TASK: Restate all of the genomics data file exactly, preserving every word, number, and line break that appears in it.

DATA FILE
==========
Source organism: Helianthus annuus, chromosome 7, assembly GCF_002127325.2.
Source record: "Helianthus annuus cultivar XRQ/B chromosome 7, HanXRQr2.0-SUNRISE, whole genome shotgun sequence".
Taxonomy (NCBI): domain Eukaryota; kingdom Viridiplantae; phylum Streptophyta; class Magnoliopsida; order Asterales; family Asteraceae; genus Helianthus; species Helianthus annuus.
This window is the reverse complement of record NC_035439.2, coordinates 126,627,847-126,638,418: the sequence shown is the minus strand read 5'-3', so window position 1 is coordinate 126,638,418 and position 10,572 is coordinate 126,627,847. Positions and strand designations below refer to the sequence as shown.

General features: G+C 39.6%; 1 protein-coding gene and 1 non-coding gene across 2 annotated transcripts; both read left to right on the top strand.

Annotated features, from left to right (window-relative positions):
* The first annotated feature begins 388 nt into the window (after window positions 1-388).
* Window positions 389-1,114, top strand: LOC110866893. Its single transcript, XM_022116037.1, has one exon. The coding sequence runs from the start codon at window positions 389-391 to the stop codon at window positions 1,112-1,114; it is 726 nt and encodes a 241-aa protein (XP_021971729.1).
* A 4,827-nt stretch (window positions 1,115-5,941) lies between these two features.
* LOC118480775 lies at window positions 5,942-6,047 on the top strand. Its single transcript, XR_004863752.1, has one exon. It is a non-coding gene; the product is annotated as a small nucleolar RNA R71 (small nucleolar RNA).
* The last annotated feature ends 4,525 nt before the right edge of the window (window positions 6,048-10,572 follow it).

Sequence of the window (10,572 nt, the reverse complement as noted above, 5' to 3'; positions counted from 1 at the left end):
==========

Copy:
Source organism: Helianthus annuus, chromosome 7, assembly GCF_002127325.2.
Source record: "Helianthus annuus cultivar XRQ/B chromosome 7, HanXRQr2.0-SUNRISE, whole genome shotgun sequence".
Taxonomy (NCBI): domain Eukaryota; kingdom Viridiplantae; phylum Streptophyta; class Magnoliopsida; order Asterales; family Asteraceae; genus Helianthus; species Helianthus annuus.
This window is the reverse complement of record NC_035439.2, coordinates 126,627,847-126,638,418: the sequence shown is the minus strand read 5'-3', so window position 1 is coordinate 126,638,418 and position 10,572 is coordinate 126,627,847. Positions and strand designations below refer to the sequence as shown.

General features: G+C 39.6%; 1 protein-coding gene and 1 non-coding gene across 2 annotated transcripts; both read left to right on the top strand.

Annotated features, from left to right (window-relative positions):
* The first annotated feature begins 388 nt into the window (after window positions 1-388).
* Window positions 389-1,114, top strand: LOC110866893. Its single transcript, XM_022116037.1, has one exon. The coding sequence runs from the start codon at window positions 389-391 to the stop codon at window positions 1,112-1,114; it is 726 nt and encodes a 241-aa protein (XP_021971729.1).
* A 4,827-nt stretch (window positions 1,115-5,941) lies between these two features.
* LOC118480775 lies at window positions 5,942-6,047 on the top strand. Its single transcript, XR_004863752.1, has one exon. It is a non-coding gene; the product is annotated as a small nucleolar RNA R71 (small nucleolar RNA).
* The last annotated feature ends 4,525 nt before the right edge of the window (window positions 6,048-10,572 follow it).

Sequence of the window (10,572 nt, the reverse complement as noted above, 5' to 3'; positions counted from 1 at the left end):